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Chess Books - Instruction


Duke of Brunswick reviews...


The Chess Advantage in Black and White

By Larry Kaufman

Opening repertoire books have become the staple diet of chess publishing houses. Typically, you will be told how to play a play a particular opening, what will cause your opponent the most difficulties and how to get the maximum results with the minimum effort. Armed with this knowledge you can expect to sweep away the hapless opposition in the next club match. But all too often, it doesn't happen this way.
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Improve Your Chess in 7 Days
Gary Lane, Paperback £12.99 June 2007.

An up the minute and chatty book by the well known player and chess trainer Gary Lane. This is not a book that has been churned out using chessbase and reams of computer analysis.

It's more like a traning session ... Lane writes in a very light easy and conversational way. But make no mistake, these are lessons from a chess heavyweight and you are getting expert advice
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Devious Chess: How to Bend the Rules and Win
by Amatzia Avni, B.T. Batsford, London 2007. 144 p.p. £14.99

Amatzia Avni is an Israeli psychologist. He is a FIDE master over-the-board and in composition, a former editor of the Israeli chess magazine, Schahmat and a regular contributor to Chess Monthly. He has written a number of books on chess psychology, including Practical Chess Psychology . Read Full Review ...



Logical Chess Move by Move (Paperback) 216 pages,

Publisher: B.T. Batsford Ltd , Language English ISBN: 0713484640

This is a chess classic in which 33 games are analysed in minute detail move by move. This means that even the first move is expained every time! Yes, e4 and d4 are explained several times.! To give you some idea of the variation in annotation one of the d4 explainations lasts half a page, othertimes you get bullet points, other times just a quick sentence. But every move of every game is always explained. This may seem like overkill but I think it works a treat. Read Full Review ...


Chess: The Complete Self-Tutor (Batsford Chess Book) (Paperback)

by Edward Lasker Paperback: 368 pages ISBN: 0713481609

This is hypertext 1970's style no computer in sight! Here's how it works . the book is divided into numbered "sections" of a couple of paragraphs each. They all teach some aspect of the game working from very basics suitable for an absolute beginner, very quickly moving to very challenging questions suitable for any standard of player. Read Full Review ...


The art of planning in Chess - by Neil McDonald,

London 2007. 284 p.p. £15.99

This is a book that explains the difference between tactical analysis and planning.

McDonald explains the difference ... Tactics will tell you that you can put your knight on splendid square while planning is about deciding whether it is going to be any use on that square. You might decide "great the knight will help support the other pieces queen the passed pawn." - That's planning, rather than just putting a piece on a great square and admiring it! Read Full Review ...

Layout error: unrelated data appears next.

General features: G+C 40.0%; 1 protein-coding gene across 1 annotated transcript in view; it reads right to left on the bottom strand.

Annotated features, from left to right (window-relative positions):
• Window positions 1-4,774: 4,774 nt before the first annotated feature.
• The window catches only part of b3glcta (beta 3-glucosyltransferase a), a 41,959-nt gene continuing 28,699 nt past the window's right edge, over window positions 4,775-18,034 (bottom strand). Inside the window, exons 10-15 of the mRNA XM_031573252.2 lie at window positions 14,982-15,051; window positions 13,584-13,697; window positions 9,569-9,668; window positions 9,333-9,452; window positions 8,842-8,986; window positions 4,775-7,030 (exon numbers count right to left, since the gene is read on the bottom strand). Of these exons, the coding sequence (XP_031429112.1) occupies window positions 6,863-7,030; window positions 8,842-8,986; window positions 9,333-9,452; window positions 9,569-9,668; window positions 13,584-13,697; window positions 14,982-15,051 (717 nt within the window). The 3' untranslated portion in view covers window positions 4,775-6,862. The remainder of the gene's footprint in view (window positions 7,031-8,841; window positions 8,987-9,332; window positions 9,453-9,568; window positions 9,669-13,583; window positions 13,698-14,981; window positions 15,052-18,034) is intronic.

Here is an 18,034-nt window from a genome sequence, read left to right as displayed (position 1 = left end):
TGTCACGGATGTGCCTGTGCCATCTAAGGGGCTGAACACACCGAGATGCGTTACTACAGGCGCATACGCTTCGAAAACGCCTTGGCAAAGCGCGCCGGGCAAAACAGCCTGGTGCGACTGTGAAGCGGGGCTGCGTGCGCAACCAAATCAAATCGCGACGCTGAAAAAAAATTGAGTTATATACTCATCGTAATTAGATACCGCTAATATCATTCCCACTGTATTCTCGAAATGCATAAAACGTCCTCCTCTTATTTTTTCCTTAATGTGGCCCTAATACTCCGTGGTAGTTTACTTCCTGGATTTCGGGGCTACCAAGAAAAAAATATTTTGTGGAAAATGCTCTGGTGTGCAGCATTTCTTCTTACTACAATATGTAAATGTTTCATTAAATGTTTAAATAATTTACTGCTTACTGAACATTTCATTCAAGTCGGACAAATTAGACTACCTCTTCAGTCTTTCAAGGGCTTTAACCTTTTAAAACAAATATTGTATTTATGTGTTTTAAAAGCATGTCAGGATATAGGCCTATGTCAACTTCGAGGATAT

Bobby Fischer : His Approach to Chess – Agur

London 2007. 284 p.p. £15.99

While not a grandmaster himself, Elie Agur has obviously made a deep study of Bobby Fischer's games. In this fascinating and highly instructive book, he analyses the elements of Fischer's style with reference to specific games. As Agur says, ""Besides being a study on Fischer, it is a treatise on the middlegame at large"". Over 300 diagram positions are taken apart, with a page or more sometimes devoted to a single move, its implications and alternatives. Topics include pawn structure, piece placement, material, timing, strategy (e.g. plans, seizing the initiative, liquidation, and playing for space), clarity, straightforwardness, alertness, reducing the opponent's options, playing to win, practical chances, tactics, technical aspects and overall vision. Fischer's weaknesses are not allowed to pass unmentioned, either. Agur devotes whole chapters to superficiality, misplaying won positions, and typical blunders and oversights. You can learn all sorts of fascinating details about the great man and his opponents. For instance, Fischer's decision to play Alekhine's Defence against Ciocaltea in the 1965 Capablanca Memorial tournament amazed fans. Agur explains what really happened. Fischer was participating by cable, as the State Department denied him a visa to go to Fidel Castro's Cuba in the aftermath of the 1962 missile crisis. Ciocaltea's first move was received as 1. d4 and so played on the board, and Fischer replied 1...Nf6 as usual. Only when the second move, 2. e5 came through was the mistake discovered. Characteristically, Fischer refused to change his first move and achieved a hard-fought draw after a long struggle against an opponent he would often have expected to beat.

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